Dr. Rohlman explains why youth are vulnerable, and how employers can effectively train and communicate with young workers to protect their health and ensure a safe workplace.
Michael: You’re listening to Workplace Matters. Young workers face risks to their safety, health, and wellbeing. As they join the workforce the employers who hire them need to be aware of these risks and what can be done to protect them.
Diane: So young workers, we think of up to the age of 25. So it’s not just adolescence, it’s not just 18. It’s up to the age of 25 because your bodies and brains are still developing up to the age of 25.
Michael: Diane Rohlman is the director of the Healthier Workforce Center of the Midwest, and Associate Dean of Research for the University of Iowa College of Public Health.
Diane: Young workers are two times more likely to get injured than older adults. When we think about protecting young workers, we think about the traditional hazards in the workplace. Same thing every worker faces chemical exposures falling from heights on guarded machinery, noise. With young workers, we have other factors. The fact that their bodies and brains are still developing is a big factor. So, they’re less likely to think that doing something harmful is going to impact them in the long term. Another factor is inexperience. And that’s a really important one because some people who come to your workplace may have never worked in a job before.
Michael: Beyond being at a higher risk for injuries, young workers are at a key point in their lives for developing healthy behaviors.
Diane: During adolescence and young adulthood. That’s when we start to develop habits. These include things like our sleep habits, eating habits, physical activity. And if you think about all of those things, they can lead to chronic health conditions. And if we can build those habits early in life, we’re going to help prevent some of those diseases like diabetes, cancer, obesity, heart disease. When you’re tired, when you’re dehydrated, when you’re hungry, that’s when you’re going to start to make mistakes in the workplace. So, we want to make sure that our young workers come to work, ready to work, and they go home healthy.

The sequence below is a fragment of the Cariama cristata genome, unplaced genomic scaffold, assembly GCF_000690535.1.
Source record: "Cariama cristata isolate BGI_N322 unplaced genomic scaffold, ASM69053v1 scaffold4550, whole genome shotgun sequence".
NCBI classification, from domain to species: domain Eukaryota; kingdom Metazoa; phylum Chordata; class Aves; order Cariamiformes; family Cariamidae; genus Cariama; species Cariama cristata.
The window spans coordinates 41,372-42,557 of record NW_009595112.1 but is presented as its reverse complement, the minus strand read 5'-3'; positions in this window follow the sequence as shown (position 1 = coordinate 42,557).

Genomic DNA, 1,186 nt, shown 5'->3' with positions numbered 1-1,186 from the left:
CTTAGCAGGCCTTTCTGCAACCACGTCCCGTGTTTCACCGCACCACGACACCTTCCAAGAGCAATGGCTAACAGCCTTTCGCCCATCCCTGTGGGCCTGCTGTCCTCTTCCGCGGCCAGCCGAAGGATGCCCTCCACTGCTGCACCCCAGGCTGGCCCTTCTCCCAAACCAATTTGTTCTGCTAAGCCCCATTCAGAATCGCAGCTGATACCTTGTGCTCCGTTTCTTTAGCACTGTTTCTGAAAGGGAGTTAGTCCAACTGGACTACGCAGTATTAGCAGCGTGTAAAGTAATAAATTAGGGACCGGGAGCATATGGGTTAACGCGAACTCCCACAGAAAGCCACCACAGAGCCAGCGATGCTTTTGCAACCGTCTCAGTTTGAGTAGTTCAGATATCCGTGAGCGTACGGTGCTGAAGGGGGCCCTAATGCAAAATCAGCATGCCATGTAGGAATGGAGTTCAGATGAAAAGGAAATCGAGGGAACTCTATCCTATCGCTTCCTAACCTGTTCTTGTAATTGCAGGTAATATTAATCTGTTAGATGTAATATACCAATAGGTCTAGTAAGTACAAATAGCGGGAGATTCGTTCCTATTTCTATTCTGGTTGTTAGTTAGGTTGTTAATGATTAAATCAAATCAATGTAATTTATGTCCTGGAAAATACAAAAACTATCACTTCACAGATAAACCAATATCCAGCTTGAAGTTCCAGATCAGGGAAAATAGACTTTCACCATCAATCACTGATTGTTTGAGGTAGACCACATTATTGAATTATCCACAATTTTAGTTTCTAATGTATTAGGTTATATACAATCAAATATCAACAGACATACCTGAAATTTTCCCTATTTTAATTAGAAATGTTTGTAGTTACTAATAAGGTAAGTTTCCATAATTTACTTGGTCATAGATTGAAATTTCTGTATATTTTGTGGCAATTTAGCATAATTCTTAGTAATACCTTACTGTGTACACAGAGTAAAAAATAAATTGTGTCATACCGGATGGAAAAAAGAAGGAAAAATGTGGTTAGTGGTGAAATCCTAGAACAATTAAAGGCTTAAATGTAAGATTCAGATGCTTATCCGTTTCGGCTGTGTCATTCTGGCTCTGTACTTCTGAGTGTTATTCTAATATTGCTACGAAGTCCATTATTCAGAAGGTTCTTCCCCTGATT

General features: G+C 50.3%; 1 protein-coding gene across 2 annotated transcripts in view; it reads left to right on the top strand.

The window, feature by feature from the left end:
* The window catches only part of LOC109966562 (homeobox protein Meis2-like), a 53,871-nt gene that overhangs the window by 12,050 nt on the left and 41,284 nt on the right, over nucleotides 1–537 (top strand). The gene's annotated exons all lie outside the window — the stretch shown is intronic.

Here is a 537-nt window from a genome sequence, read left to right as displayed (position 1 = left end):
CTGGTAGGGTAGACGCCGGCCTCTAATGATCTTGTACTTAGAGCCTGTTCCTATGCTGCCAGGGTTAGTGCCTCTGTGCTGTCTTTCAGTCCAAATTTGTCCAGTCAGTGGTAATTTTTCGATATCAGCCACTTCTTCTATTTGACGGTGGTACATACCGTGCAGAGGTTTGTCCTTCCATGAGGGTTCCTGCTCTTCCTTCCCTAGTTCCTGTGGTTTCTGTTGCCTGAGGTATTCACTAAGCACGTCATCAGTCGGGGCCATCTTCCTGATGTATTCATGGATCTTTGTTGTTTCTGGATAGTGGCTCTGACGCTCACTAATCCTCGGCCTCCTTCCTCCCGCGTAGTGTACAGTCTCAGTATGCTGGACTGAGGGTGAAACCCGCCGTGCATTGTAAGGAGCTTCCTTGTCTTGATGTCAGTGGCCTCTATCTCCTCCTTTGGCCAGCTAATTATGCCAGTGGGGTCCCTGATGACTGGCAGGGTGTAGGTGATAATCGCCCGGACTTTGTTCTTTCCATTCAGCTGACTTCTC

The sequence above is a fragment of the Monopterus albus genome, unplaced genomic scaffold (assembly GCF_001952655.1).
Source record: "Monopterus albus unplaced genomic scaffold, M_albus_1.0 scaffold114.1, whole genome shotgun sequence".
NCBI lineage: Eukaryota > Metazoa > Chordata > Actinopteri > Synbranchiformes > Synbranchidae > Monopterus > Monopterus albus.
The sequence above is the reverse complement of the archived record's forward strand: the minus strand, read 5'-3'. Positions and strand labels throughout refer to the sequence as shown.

Michael: Employers need to notice and act when unhealthy behaviors are present. For example an employee who looks tired should not be asked to perform a potentially hazardous task. It is incumbent upon the employer to notice these signs, and act accordingly. Another health behavior not yet mentioned is substance use.
Diane: You know, as you move into later adolescence and early adulthood, that’s when you start experimenting with things. You maybe are staying up late, trying new things. You may be experimental with different substances like alcohol and, with their busy schedules and everything that’s going on in their lives, when you add all of these factors together, you may have some of these young workers showing up at work, maybe not ready to work. And so, a check in every day is really important. And you want to assess how are they doing? Are they ready to do the job that they’re supposed to do and are they able to do it safely? And if they’re not, then you want to think very carefully about reassigning work or if need be, if the policy is in place, sending them home for the day, having a clear message about coming to work, ready to work is important to protect the safety not only of the young workers, but everybody in the workplace.
Diane: Depression is an issue we’re hearing a lot about our young workers. We’re seeing very high rates of deaths by suicide in this population. And that’s concerning. And some of those factors that contribute to that could be mental illness, which often develops during adolescence. But they can also be workplace factors. And we want to think about how we can support them and create a workplace that allows them to be engaged in work but also have a healthy life.